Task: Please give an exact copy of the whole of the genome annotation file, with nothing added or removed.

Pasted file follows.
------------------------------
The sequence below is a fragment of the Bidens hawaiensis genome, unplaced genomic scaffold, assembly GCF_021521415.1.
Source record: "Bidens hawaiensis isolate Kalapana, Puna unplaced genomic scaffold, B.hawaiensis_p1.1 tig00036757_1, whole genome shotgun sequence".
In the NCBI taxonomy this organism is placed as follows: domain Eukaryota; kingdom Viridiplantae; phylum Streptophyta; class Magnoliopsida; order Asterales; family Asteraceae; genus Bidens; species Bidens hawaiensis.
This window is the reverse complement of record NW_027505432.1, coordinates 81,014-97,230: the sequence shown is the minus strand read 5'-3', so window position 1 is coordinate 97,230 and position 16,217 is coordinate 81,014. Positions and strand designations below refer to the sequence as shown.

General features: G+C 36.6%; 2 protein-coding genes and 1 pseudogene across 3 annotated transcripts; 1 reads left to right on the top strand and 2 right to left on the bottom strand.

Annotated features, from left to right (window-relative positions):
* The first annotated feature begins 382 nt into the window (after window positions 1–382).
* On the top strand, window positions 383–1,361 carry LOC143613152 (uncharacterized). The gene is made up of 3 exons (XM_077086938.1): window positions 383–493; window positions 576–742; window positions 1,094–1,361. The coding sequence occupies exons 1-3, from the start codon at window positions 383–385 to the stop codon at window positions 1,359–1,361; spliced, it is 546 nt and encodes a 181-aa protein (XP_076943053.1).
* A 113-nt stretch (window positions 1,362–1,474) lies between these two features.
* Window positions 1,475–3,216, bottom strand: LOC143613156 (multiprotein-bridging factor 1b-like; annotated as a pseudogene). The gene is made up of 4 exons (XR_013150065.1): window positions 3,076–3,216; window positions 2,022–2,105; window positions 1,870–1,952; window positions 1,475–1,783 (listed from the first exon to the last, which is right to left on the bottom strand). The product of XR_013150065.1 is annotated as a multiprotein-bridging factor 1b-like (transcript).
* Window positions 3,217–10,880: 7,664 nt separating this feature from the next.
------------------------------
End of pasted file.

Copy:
The sequence below is a fragment of the Bidens hawaiensis genome, unplaced genomic scaffold, assembly GCF_021521415.1.
Source record: "Bidens hawaiensis isolate Kalapana, Puna unplaced genomic scaffold, B.hawaiensis_p1.1 tig00036757_1, whole genome shotgun sequence".
In the NCBI taxonomy this organism is placed as follows: domain Eukaryota; kingdom Viridiplantae; phylum Streptophyta; class Magnoliopsida; order Asterales; family Asteraceae; genus Bidens; species Bidens hawaiensis.
This window is the reverse complement of record NW_027505432.1, coordinates 81,014-97,230: the sequence shown is the minus strand read 5'-3', so window position 1 is coordinate 97,230 and position 16,217 is coordinate 81,014. Positions and strand designations below refer to the sequence as shown.

General features: G+C 36.6%; 2 protein-coding genes and 1 pseudogene across 3 annotated transcripts; 1 reads left to right on the top strand and 2 right to left on the bottom strand.

Annotated features, from left to right (window-relative positions):
* The first annotated feature begins 382 nt into the window (after window positions 1–382).
* On the top strand, window positions 383–1,361 carry LOC143613152 (uncharacterized). The gene is made up of 3 exons (XM_077086938.1): window positions 383–493; window positions 576–742; window positions 1,094–1,361. The coding sequence occupies exons 1-3, from the start codon at window positions 383–385 to the stop codon at window positions 1,359–1,361; spliced, it is 546 nt and encodes a 181-aa protein (XP_076943053.1).
* A 113-nt stretch (window positions 1,362–1,474) lies between these two features.
* Window positions 1,475–3,216, bottom strand: LOC143613156 (multiprotein-bridging factor 1b-like; annotated as a pseudogene). The gene is made up of 4 exons (XR_013150065.1): window positions 3,076–3,216; window positions 2,022–2,105; window positions 1,870–1,952; window positions 1,475–1,783 (listed from the first exon to the last, which is right to left on the bottom strand). The product of XR_013150065.1 is annotated as a multiprotein-bridging factor 1b-like (transcript).
* Window positions 3,217–10,880: 7,664 nt separating this feature from the next.